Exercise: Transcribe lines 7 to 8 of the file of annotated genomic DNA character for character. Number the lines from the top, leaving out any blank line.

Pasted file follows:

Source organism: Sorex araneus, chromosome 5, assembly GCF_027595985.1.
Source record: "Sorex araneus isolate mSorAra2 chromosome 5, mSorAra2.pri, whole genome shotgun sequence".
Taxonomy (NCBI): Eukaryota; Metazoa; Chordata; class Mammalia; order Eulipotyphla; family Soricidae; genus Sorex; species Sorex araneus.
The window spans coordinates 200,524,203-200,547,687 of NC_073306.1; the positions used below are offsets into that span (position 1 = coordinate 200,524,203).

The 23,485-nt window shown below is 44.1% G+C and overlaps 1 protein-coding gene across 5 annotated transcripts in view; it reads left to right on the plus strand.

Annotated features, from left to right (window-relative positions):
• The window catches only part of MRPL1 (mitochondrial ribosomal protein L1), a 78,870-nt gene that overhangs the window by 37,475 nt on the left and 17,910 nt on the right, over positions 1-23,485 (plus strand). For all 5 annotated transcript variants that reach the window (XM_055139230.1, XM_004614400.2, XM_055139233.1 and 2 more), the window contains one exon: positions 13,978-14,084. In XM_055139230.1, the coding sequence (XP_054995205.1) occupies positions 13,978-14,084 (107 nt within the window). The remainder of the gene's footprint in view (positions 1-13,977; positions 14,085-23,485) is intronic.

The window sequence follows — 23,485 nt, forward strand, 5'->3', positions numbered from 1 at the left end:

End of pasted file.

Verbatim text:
• The window catches only part of MRPL1 (mitochondrial ribosomal protein L1), a 78,870-nt gene that overhangs the window by 37,475 nt on the left and 17,910 nt on the right, over positions 1-23,485 (plus strand). For all 5 annotated transcript variants that reach the window (XM_055139230.1, XM_004614400.2, XM_055139233.1 and 2 more), the window contains one exon: positions 13,978-14,084. In XM_055139230.1, the coding sequence (XP_054995205.1) occupies positions 13,978-14,084 (107 nt within the window). The remainder of the gene's footprint in view (positions 1-13,977; positions 14,085-23,485) is intronic.

The window sequence follows — 23,485 nt, forward strand, 5'->3', positions numbered from 1 at the left end: